The Hotel Chelsea is a lynchpin of New York City lore. For a century on from its opening in 1884, artistic greats of each generation lived for a stretch in 23rd Street’s Victorian Gothic icon. Famous onetime residents run the gamut from Mark Twain to Eddie Izzard, Arthur Miller to Jimi Hendrix, Brendan Behan to Janis Joplin. But changing real estate in New York put the Chelsea out of reach for the bohemian set as the 21st century rolled in. The last signal that the Chelsea as we knew it was gone was its sale to a developer in 2011. Not long after, it stopped booking new guests or residents. Ever since, the building has been in an agonizingly prolonged state of renovation, with the several dozen residents who were grandfathered in fighting to stay and trying to keep too much of its history from being erased.
In the new documentary Dreaming Walls, which recently premiered at the Berlin Film Festival, directors Amélie van Elmbt and Maya Duverdie rove the halls of the shuttered Chelsea, visiting those residents and some of the workers doing the renovations. It is contained almost entirely within the building, and its atmosphere is eerie, with drastically different spaces existing right next to each other like archaeological strata. An apartment that’s been unchanged for decades will open into a hallway mummified in plastic and tape, which leads to an atrium redone in the unappealing, antiseptic “hip” modern style of luxury.
This is a distinctly haunted-feeling film. Elmbt and Duverdie freely intercut their material with archival footage from the hotel’s glory days. Longtime resident and late-blooming artist Bettina Grossman, who died between the end of shooting and the premiere, is seen shuffling the halls and at home in her artwork-packed apartment. Watching her here is now like seeing a ghost. One scene travels a stairwell, alternating between shots of an impromptu party from what looks like the ’60s or ’70s and its vacant present, as if from the point of view of someone experiencing a vivid nostalgic reverie.
Other scenes convey that feeling simply by listening to the residents speak. In one, a man traces his steps through what was once Janice Joplin’s apartment, which he held onto for many years before finally yielding part of it to the new management. “This led into the living room,” he says as he lays his hand on a blocked-off doorway. “This is where the stove was,” he recalls, pointing out the still-distinct outline of grease on the wall. He stands in the former bathroom and holds the soapdish and toothbrush holder he managed to save, raising them up to the spot where they once rested on the wall (there are only studs now).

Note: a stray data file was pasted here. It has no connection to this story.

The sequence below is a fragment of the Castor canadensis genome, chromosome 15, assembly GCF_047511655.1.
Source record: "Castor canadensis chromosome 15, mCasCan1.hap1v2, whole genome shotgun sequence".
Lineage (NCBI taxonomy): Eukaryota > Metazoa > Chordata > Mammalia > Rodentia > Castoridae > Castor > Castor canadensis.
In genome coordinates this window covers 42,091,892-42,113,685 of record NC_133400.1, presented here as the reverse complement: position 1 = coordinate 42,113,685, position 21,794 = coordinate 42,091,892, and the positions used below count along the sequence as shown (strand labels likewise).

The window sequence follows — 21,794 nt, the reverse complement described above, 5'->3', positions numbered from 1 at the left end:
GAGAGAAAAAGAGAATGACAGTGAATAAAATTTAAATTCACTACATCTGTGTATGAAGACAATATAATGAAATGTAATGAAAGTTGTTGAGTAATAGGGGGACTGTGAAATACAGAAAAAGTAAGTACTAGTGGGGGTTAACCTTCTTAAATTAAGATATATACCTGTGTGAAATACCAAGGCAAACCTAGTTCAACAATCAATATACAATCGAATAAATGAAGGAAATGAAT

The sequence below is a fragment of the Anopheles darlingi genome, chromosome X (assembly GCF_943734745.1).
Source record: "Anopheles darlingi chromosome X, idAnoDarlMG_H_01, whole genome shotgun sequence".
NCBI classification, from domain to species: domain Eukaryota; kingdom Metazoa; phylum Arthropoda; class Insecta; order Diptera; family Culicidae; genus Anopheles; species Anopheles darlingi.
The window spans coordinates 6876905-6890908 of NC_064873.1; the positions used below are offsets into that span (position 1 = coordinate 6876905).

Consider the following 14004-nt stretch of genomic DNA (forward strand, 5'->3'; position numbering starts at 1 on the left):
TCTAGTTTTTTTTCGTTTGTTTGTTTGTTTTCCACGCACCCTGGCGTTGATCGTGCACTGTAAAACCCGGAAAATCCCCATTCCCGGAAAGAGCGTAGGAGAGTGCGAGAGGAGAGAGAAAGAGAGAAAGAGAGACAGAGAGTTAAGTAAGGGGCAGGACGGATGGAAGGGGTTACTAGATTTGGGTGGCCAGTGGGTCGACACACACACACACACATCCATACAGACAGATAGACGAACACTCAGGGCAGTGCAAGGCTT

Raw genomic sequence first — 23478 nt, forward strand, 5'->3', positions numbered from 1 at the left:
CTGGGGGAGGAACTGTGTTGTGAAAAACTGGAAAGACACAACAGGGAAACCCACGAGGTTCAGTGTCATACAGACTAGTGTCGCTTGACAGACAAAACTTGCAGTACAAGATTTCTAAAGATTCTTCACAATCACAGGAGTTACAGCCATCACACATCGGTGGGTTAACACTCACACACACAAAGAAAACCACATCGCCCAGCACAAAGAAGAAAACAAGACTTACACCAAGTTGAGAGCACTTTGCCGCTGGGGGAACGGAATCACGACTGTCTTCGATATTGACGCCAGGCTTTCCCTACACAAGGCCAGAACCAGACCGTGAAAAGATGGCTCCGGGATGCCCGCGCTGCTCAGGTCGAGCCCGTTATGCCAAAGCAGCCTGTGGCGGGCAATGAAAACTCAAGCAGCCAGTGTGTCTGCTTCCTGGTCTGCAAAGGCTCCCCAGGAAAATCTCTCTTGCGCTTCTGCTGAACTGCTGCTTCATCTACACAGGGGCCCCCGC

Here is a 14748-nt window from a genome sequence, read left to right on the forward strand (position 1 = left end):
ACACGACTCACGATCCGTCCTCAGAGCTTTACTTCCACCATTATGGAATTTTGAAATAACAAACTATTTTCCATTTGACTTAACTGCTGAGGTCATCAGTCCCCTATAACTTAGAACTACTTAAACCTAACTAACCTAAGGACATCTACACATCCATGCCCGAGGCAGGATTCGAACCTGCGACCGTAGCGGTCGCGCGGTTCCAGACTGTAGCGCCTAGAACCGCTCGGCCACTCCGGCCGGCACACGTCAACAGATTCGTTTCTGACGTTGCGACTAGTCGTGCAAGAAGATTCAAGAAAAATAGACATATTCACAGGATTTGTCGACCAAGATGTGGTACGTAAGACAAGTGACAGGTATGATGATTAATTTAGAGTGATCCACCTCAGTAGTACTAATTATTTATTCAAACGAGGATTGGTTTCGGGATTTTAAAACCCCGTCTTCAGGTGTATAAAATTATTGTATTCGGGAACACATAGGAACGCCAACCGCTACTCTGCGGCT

It’s difficult for a documentary exploring a New York hotel to escape comparison to Chantal Akerman’s 1972 masterpiece Hotel Monterey. Akerman shot solely in vacant, unpeopled parts of the namesake building, concentrating on the architecture and the vibes of a liminal space. The different, more human focus makes sense here. While the hotel’s reputation may have been built on the temporary residencies of so many famous figures, plenty of regular people have also called it home, many of them for decades.
Aficionados of New York history will devour Dreaming Walls, though it obviously comes with hefty melancholy. There are pieces of beauty interspersed with the wistfulness, though, often manifesting in unexpected ways. In one lovely scene, elderly Merle Lister cordially talks to a construction worker who effortlessly charms her, ultimately doing a brief, gentle waltz with her in a corridor, framed against a window with a nice view of the cityscape. For a moment, there is a spirit of community in the Chelsea again.
Dreaming Walls played as part of the Berlin Film Festival. Keep an eye out for future screenings.